# electrical safety, lightbulbs used for testing, and probability

Discussion in 'Electrical Forum discussion & Blog' started by Thatguy, Aug 25, 2011.

1. ### ThatguyHomeowner

Joined:
Aug 27, 2008
Occupation:
A bounty hunter like in "Raising Arizona"
Location:
MD
I have been called back from the grave to respond to a private message on the subject above. Do not send me any more private messages or I will do my best to pursue a legal action against you for harassment.

While it is not 0.0000, the likelihood of
a light bulb used for test purposes
harming anyone during the short test period of use
due to a power surge
is probably between
dying from a shark attack [~55 deaths/yr]
and being hit by an object from outer space [1 person in 50 years?].

Does anyone know of anyone being harmed by a light bulb exploding due to a power surge while they were handling it?

I am continually surprised that most people have trouble with this concept even though probability governs our decisions from birth to death, whether we want it to or not.

To the author of the PM; study up on risk, decision theory, and game theory. I certainly have. DV Lindley is one author I recommend, as well as Baruch Fischhoff.

Against my better judgement I will post some of my background -
BSEE, MSEE, some computer science credits, worked as an elec. eng. for 37 years.

For God's sake. . .

Last edited: Aug 25, 2011
2. ### jwelectricElectrical Contractor/Instructor

Joined:
Jun 14, 2007
Occupation:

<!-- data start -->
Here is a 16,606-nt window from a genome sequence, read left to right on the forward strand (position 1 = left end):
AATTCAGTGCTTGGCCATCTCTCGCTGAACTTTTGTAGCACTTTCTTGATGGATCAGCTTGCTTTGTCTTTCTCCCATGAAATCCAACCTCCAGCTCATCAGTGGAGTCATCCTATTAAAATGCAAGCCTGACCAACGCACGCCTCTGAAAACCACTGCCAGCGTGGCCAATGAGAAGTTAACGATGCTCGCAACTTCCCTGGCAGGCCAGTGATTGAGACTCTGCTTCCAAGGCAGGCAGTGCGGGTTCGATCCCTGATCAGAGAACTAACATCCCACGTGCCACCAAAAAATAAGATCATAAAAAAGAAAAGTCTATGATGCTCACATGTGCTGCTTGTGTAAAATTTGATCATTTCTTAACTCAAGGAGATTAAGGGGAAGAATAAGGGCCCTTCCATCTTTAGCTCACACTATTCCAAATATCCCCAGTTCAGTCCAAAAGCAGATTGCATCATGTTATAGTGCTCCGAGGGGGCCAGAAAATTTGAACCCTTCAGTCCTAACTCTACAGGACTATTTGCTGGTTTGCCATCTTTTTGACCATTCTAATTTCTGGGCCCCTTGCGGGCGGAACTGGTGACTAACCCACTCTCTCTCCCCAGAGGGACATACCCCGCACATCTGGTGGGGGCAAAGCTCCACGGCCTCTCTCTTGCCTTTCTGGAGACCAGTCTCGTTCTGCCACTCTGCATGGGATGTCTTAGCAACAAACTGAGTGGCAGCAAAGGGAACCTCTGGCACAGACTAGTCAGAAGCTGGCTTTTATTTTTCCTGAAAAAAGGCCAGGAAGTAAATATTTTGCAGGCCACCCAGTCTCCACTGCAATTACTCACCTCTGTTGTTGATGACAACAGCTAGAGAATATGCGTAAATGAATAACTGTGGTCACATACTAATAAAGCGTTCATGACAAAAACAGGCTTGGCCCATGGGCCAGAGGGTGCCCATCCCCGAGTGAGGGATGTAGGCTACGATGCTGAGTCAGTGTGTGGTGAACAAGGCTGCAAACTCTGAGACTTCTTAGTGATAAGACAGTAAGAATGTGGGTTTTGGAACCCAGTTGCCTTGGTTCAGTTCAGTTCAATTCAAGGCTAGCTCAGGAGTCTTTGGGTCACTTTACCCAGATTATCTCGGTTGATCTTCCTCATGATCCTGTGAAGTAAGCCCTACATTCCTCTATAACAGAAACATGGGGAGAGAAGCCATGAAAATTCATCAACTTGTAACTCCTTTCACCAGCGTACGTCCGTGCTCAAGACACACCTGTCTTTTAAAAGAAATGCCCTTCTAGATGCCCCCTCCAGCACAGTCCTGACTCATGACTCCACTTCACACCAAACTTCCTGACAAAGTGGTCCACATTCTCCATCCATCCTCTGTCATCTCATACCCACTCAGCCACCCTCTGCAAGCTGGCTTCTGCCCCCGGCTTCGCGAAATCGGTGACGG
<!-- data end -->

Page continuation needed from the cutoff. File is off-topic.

Instructor
Location:
North Carolina
The probability of being shot while playing Russian roulette is one and six, wanna play? We are not talking about the laws of probability but the safety of the members of this forum.

It is a closed minded person that would only think of the bulb exploding as the total danger involved with a light bulb tester. There is a lot more than the blub exploding to contend with. What about a surge causing the bulb to open and give a false reading. The bulb burns open and does not come on, user thinks the circuit is dead, accident occurs. What caused the accident? As any good forensic investigator would find; improper use of testing equipment. Yes it is guaranteed that there will be an investigation if insurance is involved.

This bulb could burst exposing live filament to the user. This bulb will need to be attached to the test probes somehow, how do you suggest? Would you suggest a festoon light? Mount a keyless to a box? Cut the end of a cord for a table lamp and use the cord for test leads?

Wonder why all these safety regulations was put in place for?
Wonder how the consensus standards are formed?